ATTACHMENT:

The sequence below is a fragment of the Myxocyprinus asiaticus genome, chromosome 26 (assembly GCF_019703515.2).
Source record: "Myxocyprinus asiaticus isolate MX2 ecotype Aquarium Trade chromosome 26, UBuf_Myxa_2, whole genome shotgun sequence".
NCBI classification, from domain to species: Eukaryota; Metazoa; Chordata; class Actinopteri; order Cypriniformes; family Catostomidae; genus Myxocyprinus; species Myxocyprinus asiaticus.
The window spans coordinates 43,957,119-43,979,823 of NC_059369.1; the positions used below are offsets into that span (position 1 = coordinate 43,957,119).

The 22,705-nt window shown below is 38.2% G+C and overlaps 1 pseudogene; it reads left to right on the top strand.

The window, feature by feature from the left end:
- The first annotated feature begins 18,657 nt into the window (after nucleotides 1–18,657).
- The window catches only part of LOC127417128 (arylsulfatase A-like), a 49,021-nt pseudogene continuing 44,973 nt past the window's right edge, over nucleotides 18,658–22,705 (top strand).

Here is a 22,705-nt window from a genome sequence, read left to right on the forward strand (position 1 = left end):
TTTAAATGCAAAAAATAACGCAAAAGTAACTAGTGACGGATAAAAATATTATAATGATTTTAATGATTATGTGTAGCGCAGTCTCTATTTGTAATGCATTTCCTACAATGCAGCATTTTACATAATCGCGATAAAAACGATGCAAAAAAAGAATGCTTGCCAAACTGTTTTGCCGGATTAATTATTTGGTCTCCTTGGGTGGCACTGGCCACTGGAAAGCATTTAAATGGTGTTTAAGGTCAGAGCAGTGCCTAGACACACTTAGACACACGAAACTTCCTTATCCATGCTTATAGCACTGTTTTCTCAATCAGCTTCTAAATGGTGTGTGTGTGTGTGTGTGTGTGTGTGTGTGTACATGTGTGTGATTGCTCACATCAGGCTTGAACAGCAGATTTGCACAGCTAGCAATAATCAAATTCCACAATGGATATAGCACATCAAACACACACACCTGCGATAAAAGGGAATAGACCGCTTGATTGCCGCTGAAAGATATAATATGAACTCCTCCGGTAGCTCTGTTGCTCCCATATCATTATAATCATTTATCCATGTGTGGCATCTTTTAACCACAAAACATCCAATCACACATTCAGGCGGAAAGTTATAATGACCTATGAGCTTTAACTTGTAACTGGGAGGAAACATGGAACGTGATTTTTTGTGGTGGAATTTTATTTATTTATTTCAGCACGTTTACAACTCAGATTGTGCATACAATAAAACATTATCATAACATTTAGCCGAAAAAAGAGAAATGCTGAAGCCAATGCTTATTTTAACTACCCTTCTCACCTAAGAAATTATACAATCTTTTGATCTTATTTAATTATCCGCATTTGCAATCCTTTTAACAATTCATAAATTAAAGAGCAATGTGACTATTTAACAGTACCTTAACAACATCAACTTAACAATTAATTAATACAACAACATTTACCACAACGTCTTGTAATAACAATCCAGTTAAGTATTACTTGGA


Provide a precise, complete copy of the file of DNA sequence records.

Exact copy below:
The sequence below is a fragment of the Myxocyprinus asiaticus genome, chromosome 26 (assembly GCF_019703515.2).
Source record: "Myxocyprinus asiaticus isolate MX2 ecotype Aquarium Trade chromosome 26, UBuf_Myxa_2, whole genome shotgun sequence".
NCBI classification, from domain to species: Eukaryota; Metazoa; Chordata; class Actinopteri; order Cypriniformes; family Catostomidae; genus Myxocyprinus; species Myxocyprinus asiaticus.
The window spans coordinates 43,957,119-43,979,823 of NC_059369.1; the positions used below are offsets into that span (position 1 = coordinate 43,957,119).

The 22,705-nt window shown below is 38.2% G+C and overlaps 1 pseudogene; it reads left to right on the top strand.

The window, feature by feature from the left end:
- The first annotated feature begins 18,657 nt into the window (after nucleotides 1–18,657).
- The window catches only part of LOC127417128 (arylsulfatase A-like), a 49,021-nt pseudogene continuing 44,973 nt past the window's right edge, over nucleotides 18,658–22,705 (top strand).

Here is a 22,705-nt window from a genome sequence, read left to right on the forward strand (position 1 = left end):
TTTAAATGCAAAAAATAACGCAAAAGTAACTAGTGACGGATAAAAATATTATAATGATTTTAATGATTATGTGTAGCGCAGTCTCTATTTGTAATGCATTTCCTACAATGCAGCATTTTACATAATCGCGATAAAAACGATGCAAAAAAAGAATGCTTGCCAAACTGTTTTGCCGGATTAATTATTTGGTCTCCTTGGGTGGCACTGGCCACTGGAAAGCATTTAAATGGTGTTTAAGGTCAGAGCAGTGCCTAGACACACTTAGACACACGAAACTTCCTTATCCATGCTTATAGCACTGTTTTCTCAATCAGCTTCTAAATGGTGTGTGTGTGTGTGTGTGTGTGTGTGTGTGTACATGTGTGTGATTGCTCACATCAGGCTTGAACAGCAGATTTGCACAGCTAGCAATAATCAAATTCCACAATGGATATAGCACATCAAACACACACACCTGCGATAAAAGGGAATAGACCGCTTGATTGCCGCTGAAAGATATAATATGAACTCCTCCGGTAGCTCTGTTGCTCCCATATCATTATAATCATTTATCCATGTGTGGCATCTTTTAACCACAAAACATCCAATCACACATTCAGGCGGAAAGTTATAATGACCTATGAGCTTTAACTTGTAACTGGGAGGAAACATGGAACGTGATTTTTTGTGGTGGAATTTTATTTATTTATTTCAGCACGTTTACAACTCAGATTGTGCATACAATAAAACATTATCATAACATTTAGCCGAAAAAAGAGAAATGCTGAAGCCAATGCTTATTTTAACTACCCTTCTCACCTAAGAAATTATACAATCTTTTGATCTTATTTAATTATCCGCATTTGCAATCCTTTTAACAATTCATAAATTAAAGAGCAATGTGACTATTTAACAGTACCTTAACAACATCAACTTAACAATTAATTAATACAACAACATTTACCACAACGTCTTGTAATAACAATCCAGTTAAGTATTACTTGGA